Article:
So, What’s the Big Deal about Hashtags (#)?

If you use Twitter, you probably know about #hashtags. If you don’t, then WOW are you ever missing so much! Twitter users identify tweets with specific hashtags to make them easily “findable”. Or search for tweets by hashtags to find topics of interest to them and their business – like #staffing, #SHRM11, #justsayin, #katyperry and just about anything you can think of. Attend a webinar and follow the hashtag to see the twitter “conversation” during and after the webinar. And more and more conferences are using hashtags for their events so that twitter users can follow along and join in the twitter "discussions" about the conference.

Hashtags, which started organically by twitter users several years ago, are a wonderful tool in blocking out the noise on twitter – i.e. pulling out of the thousands tweets each day information that is of interest to you.

As a marketer would you find it useful to access the tweets about a specific conference to see what attendees and exhibitors thought of the event? What did attendees like, what were the hot session topics, what were vendors saying about the expo? Let’s face it, exhibiting at conferences can be very expensive and getting this kind of historical information can be an invaluable piece of measurement. This kind of unsolicited feedback wo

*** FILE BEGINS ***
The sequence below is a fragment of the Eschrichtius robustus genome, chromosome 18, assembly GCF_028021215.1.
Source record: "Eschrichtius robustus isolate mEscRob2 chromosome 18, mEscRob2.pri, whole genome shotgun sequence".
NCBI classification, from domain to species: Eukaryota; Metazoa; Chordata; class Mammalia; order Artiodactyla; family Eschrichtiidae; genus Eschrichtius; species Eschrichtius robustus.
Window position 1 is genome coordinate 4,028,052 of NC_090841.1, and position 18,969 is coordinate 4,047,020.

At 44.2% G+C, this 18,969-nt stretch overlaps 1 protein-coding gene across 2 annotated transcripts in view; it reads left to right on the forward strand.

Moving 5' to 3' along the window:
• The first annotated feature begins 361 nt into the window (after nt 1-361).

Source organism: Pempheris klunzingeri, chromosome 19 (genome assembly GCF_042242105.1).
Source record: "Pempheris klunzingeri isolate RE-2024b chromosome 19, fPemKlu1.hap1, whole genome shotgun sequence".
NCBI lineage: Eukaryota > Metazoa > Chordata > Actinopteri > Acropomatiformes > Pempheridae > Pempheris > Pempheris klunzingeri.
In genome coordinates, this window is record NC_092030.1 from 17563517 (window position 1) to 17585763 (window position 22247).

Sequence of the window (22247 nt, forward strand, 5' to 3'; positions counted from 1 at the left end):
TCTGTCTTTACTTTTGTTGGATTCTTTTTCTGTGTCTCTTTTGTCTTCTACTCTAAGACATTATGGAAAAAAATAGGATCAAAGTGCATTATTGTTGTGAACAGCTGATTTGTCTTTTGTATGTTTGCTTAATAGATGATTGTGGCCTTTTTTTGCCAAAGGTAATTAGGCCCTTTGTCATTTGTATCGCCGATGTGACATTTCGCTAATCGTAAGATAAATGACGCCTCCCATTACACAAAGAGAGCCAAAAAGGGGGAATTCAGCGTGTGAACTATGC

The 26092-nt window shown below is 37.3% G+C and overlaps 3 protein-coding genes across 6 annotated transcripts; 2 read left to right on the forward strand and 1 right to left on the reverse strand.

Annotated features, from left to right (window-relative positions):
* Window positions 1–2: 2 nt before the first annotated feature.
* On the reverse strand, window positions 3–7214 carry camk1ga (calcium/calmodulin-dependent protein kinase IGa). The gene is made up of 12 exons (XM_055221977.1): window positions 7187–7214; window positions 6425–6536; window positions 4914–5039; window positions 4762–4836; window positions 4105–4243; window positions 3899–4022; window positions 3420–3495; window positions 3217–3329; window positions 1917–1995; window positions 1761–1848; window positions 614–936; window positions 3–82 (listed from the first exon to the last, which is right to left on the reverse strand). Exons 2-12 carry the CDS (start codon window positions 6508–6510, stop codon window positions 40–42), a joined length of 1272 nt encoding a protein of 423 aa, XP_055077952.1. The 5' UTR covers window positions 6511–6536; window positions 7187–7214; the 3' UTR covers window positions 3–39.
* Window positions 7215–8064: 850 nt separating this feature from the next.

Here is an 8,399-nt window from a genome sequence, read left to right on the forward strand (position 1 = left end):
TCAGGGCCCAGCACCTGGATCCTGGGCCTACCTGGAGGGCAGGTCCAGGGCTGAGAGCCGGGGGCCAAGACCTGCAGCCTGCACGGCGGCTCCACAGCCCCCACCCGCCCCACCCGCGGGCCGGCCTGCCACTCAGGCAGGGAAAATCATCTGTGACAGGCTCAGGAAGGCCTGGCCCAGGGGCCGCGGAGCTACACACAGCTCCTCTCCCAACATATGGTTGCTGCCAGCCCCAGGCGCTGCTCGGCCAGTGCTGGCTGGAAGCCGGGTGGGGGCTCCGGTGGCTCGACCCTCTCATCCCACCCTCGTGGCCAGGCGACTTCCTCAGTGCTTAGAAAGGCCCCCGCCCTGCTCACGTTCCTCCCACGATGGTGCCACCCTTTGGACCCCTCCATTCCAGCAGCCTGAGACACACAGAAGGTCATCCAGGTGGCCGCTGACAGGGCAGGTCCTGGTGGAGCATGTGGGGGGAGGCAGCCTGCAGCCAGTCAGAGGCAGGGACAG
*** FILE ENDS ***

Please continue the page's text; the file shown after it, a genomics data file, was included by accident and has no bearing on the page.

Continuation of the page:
uld be helpful in deciding to participate in the conference next year, right?

But a key sticking point to using twitter hashta
gs as a research/planning tool is that twitter doesn’t store tweets for more than a week, so accessing this kind historical data could be challenging. But if it were stored somewhere, would it be seen of as a great resource? I can hear the roar of YES’s all over the place. Good.

This week is adding “Event T
witter Hashtag” data to our Conferences & Expos Database Profiles. software users can now find the event hashtags and monitor the tweets directly from their account. And once the event ends, we will “archive” the tweets that were posted during the event so users can view the previous year’s “conversation” for that event.

Check it out . . . another cool tool to help busy marketing and PR pros!

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